In a recent decision of the Queensland Civil and Administrative Tribunal, an application to have a costs agreement set aside under s328(1) Legal Profession Act (LPA) was dismissed.
In Ashney v Pippa Colman & Associates Law Practice Pty Ltd  QCAT 281, the tribunal was not satisfied that the costs agreement was not fair and/or reasonable.
The applicant was a former client of Pippa Colman & Associates in a family law matter. A cost estimate of $5000 to $10,000 was provided to the client initially, and the client deposited $10,000 into the firm’s trust account at the commencement of the matter.
Services were provided pursuant to the costs agreement, and the practitioner issued an invoice for $10,805.33 for the period of April to May. The practitioner then subsequently issued three invoices1 in the months that followed, which were disputed by the applicant.
The client alleged she was induced to enter the costs agreement and had not received adequate costs disclosures.
The costs agreement specified:
- an estimate of anticipated fees and costs of between $5000 and $10,000
- that the respondent would charge legal fees on a “blended scale”, including government set fees and a time basis for meetings in accordance with hourly rates
- the scope of work “so far” included representing the applicant in court proceedings, up to the first interim hearing and representing the applicant in negotiations with the other parent and their lawyer up to and prior to the directions hearing
- the basis upon which the agreement could be terminated, including that the applicant would be required to pay the respondent’s professional fees and costs up to the date of termination.2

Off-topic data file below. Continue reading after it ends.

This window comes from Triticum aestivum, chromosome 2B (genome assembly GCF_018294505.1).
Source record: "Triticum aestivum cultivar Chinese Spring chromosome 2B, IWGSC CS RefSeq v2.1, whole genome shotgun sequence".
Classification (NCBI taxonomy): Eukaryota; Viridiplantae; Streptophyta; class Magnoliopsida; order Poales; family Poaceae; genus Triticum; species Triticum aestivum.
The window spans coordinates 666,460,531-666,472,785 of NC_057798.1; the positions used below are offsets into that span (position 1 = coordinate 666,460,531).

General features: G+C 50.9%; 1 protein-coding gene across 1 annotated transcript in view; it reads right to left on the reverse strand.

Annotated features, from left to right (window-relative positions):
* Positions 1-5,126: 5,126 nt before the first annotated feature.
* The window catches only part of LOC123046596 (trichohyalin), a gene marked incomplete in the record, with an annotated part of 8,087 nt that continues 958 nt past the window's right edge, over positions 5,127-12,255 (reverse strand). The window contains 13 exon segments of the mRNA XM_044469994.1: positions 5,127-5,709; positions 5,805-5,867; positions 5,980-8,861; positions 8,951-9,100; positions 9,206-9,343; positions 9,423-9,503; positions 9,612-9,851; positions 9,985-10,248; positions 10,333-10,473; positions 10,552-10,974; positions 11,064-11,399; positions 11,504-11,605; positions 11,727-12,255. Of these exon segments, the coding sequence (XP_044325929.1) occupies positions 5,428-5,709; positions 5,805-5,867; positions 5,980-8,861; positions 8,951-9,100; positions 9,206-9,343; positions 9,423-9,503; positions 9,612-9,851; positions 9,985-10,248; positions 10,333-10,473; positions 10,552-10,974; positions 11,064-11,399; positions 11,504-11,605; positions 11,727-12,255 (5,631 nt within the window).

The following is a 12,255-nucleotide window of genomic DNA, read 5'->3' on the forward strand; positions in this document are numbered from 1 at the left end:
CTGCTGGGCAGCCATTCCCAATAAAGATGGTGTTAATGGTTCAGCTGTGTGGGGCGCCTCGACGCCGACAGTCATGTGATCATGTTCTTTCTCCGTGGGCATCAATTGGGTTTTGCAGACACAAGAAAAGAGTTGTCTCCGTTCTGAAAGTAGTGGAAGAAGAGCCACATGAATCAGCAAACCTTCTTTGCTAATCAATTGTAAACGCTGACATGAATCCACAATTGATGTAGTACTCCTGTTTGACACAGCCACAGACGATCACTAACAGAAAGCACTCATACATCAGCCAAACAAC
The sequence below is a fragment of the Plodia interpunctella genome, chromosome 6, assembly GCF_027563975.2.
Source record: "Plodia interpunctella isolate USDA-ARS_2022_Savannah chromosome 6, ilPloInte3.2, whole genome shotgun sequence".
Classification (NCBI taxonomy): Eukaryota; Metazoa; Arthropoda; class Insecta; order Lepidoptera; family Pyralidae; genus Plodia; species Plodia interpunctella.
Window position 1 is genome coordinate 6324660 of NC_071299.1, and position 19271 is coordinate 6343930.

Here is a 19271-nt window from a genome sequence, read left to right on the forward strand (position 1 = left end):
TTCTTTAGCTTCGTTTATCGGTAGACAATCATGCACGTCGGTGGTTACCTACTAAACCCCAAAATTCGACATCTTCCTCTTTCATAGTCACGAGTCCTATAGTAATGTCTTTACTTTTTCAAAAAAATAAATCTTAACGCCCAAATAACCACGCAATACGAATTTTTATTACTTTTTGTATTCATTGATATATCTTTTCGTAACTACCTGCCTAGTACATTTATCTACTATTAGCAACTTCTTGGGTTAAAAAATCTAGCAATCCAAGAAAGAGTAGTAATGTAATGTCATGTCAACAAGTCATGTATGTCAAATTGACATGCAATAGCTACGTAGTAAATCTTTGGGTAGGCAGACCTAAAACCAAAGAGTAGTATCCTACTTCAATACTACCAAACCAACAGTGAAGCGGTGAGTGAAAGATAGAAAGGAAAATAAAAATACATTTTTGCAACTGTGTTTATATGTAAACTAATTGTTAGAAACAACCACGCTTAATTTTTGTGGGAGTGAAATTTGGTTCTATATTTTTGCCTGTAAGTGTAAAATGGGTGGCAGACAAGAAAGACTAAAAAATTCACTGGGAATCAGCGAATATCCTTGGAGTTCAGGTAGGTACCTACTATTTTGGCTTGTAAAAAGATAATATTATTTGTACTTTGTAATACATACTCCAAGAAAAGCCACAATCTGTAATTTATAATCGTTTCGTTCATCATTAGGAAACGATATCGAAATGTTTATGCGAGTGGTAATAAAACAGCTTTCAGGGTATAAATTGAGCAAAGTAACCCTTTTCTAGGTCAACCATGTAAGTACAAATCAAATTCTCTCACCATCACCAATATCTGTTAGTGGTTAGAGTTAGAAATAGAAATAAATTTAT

The tribunal determined:
- The communications from the practitioner adequately addressed changes in circumstances.
- The costs agreement and “revised estimate” letters provided detailed information consistent with the respondent’s obligations under the LPA provisions for costs disclosure.
- The approach of the practitioner in advising in the costs agreement of the process of engaging a costs assessor, and then following that course at no extra cost to the client3 prior to provision of the itemised bill, was appropriate.4
The tribunal was not satisfied the costs agreement, as supplemented by the revised fee estimate letters, was not fair and/or reasonable to the applicant. The application was dismissed.
The practitioner noted the following:
- her position was supported by taking thorough file notes during the first interview with the client
- she was very specific and detailed in the scope of work
- she kept revising the scope of work and costs estimates with the client
- litigating with a client is an arduous process both in terms of lost billable hours and stress.
1 Ashney v Pippa Colman & Associates Law Practice Pty Ltd  QCAT 281, .
2 Ibid, .
3 Ibid, .
4 Ibid, -.